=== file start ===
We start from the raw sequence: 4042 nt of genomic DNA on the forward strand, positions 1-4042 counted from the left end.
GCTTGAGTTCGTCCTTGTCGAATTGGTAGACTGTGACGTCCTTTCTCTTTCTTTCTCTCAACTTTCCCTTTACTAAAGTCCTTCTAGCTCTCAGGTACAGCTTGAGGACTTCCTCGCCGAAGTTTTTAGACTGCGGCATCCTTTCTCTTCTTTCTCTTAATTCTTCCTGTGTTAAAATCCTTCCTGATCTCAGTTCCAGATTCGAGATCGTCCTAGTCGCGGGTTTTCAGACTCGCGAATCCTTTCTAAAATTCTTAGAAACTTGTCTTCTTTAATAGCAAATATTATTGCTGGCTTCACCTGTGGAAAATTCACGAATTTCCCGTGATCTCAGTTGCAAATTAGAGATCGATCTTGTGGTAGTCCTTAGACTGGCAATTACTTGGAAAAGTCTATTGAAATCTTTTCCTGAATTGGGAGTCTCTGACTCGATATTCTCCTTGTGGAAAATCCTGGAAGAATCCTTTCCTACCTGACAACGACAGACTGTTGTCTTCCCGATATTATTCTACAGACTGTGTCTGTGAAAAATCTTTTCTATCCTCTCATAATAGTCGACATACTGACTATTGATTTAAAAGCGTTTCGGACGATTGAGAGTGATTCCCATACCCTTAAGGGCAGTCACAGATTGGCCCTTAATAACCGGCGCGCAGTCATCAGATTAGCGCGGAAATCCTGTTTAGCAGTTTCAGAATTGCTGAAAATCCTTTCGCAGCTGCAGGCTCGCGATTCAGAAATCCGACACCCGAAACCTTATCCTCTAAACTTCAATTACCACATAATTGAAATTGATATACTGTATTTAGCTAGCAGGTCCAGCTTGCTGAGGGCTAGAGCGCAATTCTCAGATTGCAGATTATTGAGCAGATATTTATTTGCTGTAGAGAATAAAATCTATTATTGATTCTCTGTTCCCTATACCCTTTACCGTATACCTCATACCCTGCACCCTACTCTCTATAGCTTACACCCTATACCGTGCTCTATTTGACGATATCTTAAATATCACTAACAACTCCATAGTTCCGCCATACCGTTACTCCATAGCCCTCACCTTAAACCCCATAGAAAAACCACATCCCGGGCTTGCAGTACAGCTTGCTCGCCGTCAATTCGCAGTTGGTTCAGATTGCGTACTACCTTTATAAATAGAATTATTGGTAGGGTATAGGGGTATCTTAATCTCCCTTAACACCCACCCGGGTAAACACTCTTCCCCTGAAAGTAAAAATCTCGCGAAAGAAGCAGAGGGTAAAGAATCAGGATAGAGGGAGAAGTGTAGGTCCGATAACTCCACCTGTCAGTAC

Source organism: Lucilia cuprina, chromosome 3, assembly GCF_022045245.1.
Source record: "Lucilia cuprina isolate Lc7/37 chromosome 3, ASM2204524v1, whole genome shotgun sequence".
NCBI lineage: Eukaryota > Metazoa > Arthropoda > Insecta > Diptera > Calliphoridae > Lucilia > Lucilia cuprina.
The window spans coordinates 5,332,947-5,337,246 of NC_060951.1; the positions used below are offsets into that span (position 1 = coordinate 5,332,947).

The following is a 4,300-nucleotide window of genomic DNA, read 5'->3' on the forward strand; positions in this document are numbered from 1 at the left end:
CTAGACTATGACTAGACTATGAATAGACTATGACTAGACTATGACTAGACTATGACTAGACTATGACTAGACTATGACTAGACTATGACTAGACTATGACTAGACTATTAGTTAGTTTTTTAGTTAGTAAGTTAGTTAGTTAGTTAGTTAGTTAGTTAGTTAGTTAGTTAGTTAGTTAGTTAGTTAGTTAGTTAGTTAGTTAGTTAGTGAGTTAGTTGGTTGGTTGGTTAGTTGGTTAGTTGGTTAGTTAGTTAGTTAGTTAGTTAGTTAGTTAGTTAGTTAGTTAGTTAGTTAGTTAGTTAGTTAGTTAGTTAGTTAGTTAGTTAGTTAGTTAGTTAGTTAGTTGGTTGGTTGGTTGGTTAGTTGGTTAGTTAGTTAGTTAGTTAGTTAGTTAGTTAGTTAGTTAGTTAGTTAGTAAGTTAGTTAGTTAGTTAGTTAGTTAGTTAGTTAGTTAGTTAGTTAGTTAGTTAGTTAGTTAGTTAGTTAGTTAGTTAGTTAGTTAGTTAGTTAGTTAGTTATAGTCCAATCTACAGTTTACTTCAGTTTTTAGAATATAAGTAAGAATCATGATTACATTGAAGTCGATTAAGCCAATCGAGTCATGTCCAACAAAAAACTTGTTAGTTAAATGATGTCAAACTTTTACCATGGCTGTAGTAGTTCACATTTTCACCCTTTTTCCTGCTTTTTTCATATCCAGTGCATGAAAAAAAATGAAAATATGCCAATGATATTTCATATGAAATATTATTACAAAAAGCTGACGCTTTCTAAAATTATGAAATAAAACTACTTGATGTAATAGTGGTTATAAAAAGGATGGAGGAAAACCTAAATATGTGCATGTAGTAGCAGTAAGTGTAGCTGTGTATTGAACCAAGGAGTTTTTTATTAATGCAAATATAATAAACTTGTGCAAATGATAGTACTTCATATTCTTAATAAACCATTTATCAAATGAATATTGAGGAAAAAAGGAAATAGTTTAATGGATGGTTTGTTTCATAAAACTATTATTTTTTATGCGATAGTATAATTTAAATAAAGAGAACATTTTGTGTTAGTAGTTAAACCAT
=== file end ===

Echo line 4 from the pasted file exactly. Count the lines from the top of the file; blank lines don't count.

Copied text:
Source record: "Lucilia cuprina isolate Lc7/37 chromosome 3, ASM2204524v1, whole genome shotgun sequence".